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  1. Standard member Nemesio
    Ursulakantor
    22 Apr '04 14:42
    This type of thing might require too much bandwidth to be practical, but it's just a thought. Instead of max rating for the past 30 days to determine eligiblity for a tournament, what about using an AVERAGE rating for the past 30 days? We have all had the experience of accidentally beating someone much better than our usual best, and sometimes this can lead to a spike in one's rating. Or, sometimes it works out that several people resign or time themselves out by tournament overnight. I think an average would be more representative of a person's level.
    Any thoughts?
  2. Standard member Toe
    22 Apr '04 15:00
    a median gives a better measurement of the most likely value of a data set where you expect the odd outlier here and there.
    Though you could also alpha trim average too.... DSP books where are you?
  3. Standard member gotti2000
    The winemaker
    22 Apr '04 16:28
    See also http://www.redhotpawn.com/board/showthread.php?id=8848
  4. Standard member godzillion
    (dandan)
    22 Apr '04 17:29 / 1 edit
    Originally posted by nemesio
    Instead of max rating for the past 30 days to determine eligiblity for a tournament, what about using an AVERAGE rating for the past 30 days?
    I think this would defeat the purpose. Say I'm a rating 2000 player who wants to smurf my way into a lower-rank tournament, where I can likely win. I start tanking games left and right, and my rating immediately plummets. My average rating over the past 30 days starts to fall immediately, too, albeit not as quickly. However, my max rating stays at 2000 for the full 30 days, after which it starts to drop.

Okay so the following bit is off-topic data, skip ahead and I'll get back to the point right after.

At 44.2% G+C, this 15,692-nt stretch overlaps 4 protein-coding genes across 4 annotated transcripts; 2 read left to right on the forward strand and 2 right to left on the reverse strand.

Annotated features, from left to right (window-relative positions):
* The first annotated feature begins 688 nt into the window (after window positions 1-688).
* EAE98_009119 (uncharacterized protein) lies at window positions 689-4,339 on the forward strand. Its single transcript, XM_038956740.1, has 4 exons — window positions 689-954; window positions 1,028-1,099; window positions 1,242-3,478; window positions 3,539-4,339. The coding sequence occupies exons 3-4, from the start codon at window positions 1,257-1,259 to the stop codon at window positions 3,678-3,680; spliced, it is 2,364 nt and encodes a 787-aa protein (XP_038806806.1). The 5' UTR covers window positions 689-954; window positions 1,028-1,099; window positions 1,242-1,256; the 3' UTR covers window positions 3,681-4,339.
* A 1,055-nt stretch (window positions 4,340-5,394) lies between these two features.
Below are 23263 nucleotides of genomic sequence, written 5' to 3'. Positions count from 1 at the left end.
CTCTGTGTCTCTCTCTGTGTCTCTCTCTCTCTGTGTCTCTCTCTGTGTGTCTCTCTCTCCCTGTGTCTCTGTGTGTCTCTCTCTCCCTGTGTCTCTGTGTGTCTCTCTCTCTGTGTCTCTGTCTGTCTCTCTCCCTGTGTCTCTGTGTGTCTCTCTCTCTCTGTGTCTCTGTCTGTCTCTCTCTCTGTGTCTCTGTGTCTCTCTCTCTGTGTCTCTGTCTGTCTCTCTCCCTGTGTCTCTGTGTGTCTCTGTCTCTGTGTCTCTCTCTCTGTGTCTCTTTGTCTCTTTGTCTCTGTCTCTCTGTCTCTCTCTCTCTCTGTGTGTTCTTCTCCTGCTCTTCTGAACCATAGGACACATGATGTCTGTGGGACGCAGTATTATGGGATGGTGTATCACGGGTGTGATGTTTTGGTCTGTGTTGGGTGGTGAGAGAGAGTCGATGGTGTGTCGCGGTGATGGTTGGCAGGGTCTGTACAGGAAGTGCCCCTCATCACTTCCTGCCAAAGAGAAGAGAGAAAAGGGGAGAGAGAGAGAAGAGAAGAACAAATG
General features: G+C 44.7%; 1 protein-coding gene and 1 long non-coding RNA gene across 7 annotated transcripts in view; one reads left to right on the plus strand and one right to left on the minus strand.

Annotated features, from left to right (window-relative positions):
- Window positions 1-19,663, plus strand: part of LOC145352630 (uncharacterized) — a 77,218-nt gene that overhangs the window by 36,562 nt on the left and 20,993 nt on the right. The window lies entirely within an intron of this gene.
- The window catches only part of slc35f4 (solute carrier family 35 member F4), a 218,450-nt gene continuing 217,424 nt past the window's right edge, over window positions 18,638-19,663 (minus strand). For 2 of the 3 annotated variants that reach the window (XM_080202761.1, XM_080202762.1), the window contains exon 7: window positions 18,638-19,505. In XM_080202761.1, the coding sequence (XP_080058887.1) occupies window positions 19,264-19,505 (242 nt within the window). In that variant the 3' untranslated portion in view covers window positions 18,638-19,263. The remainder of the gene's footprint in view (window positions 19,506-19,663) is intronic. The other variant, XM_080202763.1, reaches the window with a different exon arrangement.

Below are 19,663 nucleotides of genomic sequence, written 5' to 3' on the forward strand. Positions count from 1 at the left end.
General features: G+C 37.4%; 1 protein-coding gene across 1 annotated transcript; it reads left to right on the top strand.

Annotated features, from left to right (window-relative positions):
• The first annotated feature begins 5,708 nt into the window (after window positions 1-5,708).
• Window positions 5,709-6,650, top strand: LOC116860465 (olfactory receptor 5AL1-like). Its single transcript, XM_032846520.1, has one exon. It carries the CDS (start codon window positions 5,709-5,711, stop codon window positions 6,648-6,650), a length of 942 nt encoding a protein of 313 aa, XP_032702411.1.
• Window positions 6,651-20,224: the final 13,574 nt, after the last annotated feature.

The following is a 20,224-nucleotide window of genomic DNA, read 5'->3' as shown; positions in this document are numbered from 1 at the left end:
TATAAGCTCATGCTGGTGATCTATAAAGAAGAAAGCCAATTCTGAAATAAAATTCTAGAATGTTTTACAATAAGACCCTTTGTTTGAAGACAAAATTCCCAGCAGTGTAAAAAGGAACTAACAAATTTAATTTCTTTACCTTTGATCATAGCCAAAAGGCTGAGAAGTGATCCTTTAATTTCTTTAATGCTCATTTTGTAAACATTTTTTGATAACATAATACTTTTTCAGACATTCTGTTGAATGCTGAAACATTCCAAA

In other words, to purposefully lower my rating (for tournament eligibility), I would need to waste an entire month of losing on purpose before seeing any reduction in my eligibility rating. That's quite a bit of work, and hopefully enough to offset any potential tournament-winning pleasure.

    EDIT: Perhaps a better example would be the case where I only have to drop a few rating points in order to be eligible for a tournament. I may be able to reduce my monthly average rating in time for the tournament, but I won't be able to reduce my my monthly max rating by losing on purpose.
  5. 22 Apr '04 17:34
    Originally posted by nemesio
    ... We have all had the experience of [b]accidentally beating someone much better than our usual best, ....?????[/b]
    OOOOO .... I take full credit for all my wins !
  6. Standard member Nemesio
    Ursulakantor
    02 May '04 02:56
    Originally posted by godzillion
    Perhaps a better example would be the case where I only have to drop a few rating points in order to be eligible for a tournament. I may be able to reduce my monthly average rating in time for the tournament, but I won't be able to reduce my my monthly max rating by losing on purpose.
    I suppose this is precisely my point. Let's say I average a 1350 (which, until recently, is about where I am). Let's say in an opened tourney I (accidently) beat some with an 1800 rating, or s/he times out or something. My monthly rating sky rockets. Then I lose a whole bunch of games in this same tourney, my average rating goes back to what it was (or worse), but my peak rating, certainly an inaccurate measure of my skill remains the same for a month. The average monthly rating can only change so much, particularly if you have many games, and would be a more accurate reflection of how a person is playing of late, which is how they should be judged with respect to a tournament.

    A person who tanks games probably isn't that good anyway, one has to recognize. And a person who would be able to tank a few because they were close to meeting a rating qualification probably can't win that tournament with ease, anyway (i.e., if I have a 1405 rating and I tank a few to get into at 1400 tournament, it doesn't secure me a win by any means). It doesn't seem to be a big risk factor to me.